Lite Green Grocer

Way up north in Seattle’s Pinehurst neighborhood, in a process that stretches back to 2006, Safeway has been working to get a rezone for the construction of an expanded store at NE 125th St. and 15th Ave. NE. In December, the City Council passed an ordinance allowing Safeway to apply for the rezone, and today SLOG reported that the rezone appeal deadline has passed.

As a carrot for the neighborhood, Safeway has committed to building WA State’s first “Green Safeway.” What does that mean? According to all that I’ve seen published, it means these three things: local construction materials, heat reclamation from refrigerators, and pervious pavement for the parking lot and adjacent sidewalks. Let’s take a closer look at these strategies.

Use of local construction materials is a proven sustainable development practice. Let’s hope that Safeway commits to a quantifiable goal that is on par with established green building standards such as LEED.

Grocery stores are notorious energy hogs, mainly because of all the refrigerators, so reclaiming their waste heat to provide space heating for the building is a smart strategy. Although perhaps not so much, when you consider that most of the refrigerators (and even freezers in some cases — hello Trader Joe’s) in modern grocery stores are open units without doors. If a grocer was serious about saving energy, the first step would be to use refrigerators that don’t wastefully blow all their cold air out into the store.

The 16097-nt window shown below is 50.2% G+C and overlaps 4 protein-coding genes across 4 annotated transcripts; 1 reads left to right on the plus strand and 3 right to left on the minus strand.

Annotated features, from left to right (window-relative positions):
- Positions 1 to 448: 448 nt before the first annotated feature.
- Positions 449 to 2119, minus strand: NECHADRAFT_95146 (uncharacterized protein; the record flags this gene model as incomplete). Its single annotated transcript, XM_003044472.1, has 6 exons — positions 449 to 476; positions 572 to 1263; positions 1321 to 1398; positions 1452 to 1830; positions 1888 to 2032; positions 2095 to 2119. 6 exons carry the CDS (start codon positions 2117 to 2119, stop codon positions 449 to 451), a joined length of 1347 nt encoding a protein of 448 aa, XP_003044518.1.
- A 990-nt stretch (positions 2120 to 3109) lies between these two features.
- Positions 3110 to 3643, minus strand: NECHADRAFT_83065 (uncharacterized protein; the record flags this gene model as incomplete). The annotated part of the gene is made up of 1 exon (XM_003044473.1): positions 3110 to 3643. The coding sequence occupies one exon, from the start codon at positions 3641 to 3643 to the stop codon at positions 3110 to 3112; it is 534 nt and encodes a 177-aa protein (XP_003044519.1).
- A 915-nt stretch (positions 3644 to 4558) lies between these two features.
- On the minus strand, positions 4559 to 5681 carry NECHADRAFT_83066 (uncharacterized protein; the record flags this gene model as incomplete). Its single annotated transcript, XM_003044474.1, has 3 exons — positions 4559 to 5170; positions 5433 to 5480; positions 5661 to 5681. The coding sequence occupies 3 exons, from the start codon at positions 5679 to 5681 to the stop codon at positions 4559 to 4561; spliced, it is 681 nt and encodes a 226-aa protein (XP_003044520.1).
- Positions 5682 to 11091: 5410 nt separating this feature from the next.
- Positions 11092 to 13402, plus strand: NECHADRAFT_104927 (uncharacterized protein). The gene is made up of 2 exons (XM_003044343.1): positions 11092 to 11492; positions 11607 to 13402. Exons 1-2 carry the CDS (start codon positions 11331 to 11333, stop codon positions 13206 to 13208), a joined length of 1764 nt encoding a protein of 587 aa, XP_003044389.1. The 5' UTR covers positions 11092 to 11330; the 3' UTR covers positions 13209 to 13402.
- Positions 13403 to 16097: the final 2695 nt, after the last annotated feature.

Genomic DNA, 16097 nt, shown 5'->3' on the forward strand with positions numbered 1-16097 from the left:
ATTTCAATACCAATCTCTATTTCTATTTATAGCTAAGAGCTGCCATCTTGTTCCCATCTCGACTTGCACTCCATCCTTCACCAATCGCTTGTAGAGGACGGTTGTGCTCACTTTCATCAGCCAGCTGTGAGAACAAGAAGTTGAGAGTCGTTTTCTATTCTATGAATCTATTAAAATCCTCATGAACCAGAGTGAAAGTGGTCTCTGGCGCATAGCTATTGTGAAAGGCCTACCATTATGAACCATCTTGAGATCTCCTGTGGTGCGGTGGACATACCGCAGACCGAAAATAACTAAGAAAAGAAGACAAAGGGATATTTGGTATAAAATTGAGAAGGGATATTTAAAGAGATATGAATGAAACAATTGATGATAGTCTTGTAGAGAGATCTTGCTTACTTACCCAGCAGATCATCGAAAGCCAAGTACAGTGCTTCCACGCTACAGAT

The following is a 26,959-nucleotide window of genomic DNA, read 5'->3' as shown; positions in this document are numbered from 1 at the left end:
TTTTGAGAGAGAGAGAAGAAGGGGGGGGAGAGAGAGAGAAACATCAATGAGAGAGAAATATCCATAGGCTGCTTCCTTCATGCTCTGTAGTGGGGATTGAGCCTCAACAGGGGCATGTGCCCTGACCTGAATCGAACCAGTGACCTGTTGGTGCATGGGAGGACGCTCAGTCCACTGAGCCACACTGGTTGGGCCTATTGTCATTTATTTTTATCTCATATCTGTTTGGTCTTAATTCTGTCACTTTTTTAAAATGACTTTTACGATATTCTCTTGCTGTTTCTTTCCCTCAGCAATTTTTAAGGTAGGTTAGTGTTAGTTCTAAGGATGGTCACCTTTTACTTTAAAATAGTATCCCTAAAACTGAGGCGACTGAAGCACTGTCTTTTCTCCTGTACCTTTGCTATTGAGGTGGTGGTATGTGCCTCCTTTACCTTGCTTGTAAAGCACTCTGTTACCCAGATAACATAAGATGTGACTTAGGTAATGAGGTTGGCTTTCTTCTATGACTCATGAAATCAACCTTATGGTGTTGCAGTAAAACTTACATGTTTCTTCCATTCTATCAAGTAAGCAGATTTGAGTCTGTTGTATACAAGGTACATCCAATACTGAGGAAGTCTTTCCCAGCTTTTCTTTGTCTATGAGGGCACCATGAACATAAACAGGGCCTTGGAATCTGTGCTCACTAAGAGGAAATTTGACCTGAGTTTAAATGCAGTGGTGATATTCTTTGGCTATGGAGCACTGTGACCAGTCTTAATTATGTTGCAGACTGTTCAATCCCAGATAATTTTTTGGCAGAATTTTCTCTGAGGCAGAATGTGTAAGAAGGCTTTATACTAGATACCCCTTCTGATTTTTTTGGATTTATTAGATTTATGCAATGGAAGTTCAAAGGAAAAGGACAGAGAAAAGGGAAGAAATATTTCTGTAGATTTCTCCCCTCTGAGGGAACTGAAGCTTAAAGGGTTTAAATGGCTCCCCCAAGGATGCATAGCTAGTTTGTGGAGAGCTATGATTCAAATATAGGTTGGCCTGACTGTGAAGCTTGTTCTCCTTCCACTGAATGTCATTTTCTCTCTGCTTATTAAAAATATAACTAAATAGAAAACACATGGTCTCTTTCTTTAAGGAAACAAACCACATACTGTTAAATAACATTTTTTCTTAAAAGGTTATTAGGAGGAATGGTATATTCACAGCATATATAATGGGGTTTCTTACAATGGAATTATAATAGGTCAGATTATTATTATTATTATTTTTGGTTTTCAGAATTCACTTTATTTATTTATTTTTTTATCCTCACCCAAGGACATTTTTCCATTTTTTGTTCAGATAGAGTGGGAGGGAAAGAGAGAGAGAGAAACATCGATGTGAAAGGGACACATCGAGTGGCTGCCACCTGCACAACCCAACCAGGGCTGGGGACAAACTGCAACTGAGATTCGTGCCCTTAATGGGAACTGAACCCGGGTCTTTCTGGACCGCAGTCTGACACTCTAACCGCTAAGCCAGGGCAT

So why no doors? Because apparently people buy more if there is no barrier whatsoever (i.e. even a glass door) between them and the food products. Believe it. To me the logic seems flawed, since you’d think that a person would eat the same amount regardless of whether or not they have to open a refrigerator door to buy it. But all the same, I’m sure the marketing research has been done and shows that open refrigerators move more product. So then, not only are they wasting energy, but they are compelling people to eat more than they need.

But hey, that’s OK, they’ll reclaim the waste heat from the refrigerators to heat the building that’s being cooled by those same open refrigerators. Next.

Pervious pavement allows stormwater to percolate directly back into the soil, which decreases the load on municipal stormwater systems, and also helps restore natural hydrology. But Seattle’s thick clay soils often preclude their use, and in March 2007 Dykeman Architects noted that a soil study would be required at the Pinehurst site.

Large parking lots are the perfect application for pervious pavement. But let’s consider why there’s a need for such a large parking lot in the first place. In the case of modern grocery stores, it’s simply because the stores are so big. The proposed Pinehurst Safeway store is 50,000 square feet — a little more than one acre — for which Seattle’s code requires 100 parking stalls that would eat up about 35,000 additional square feet of space.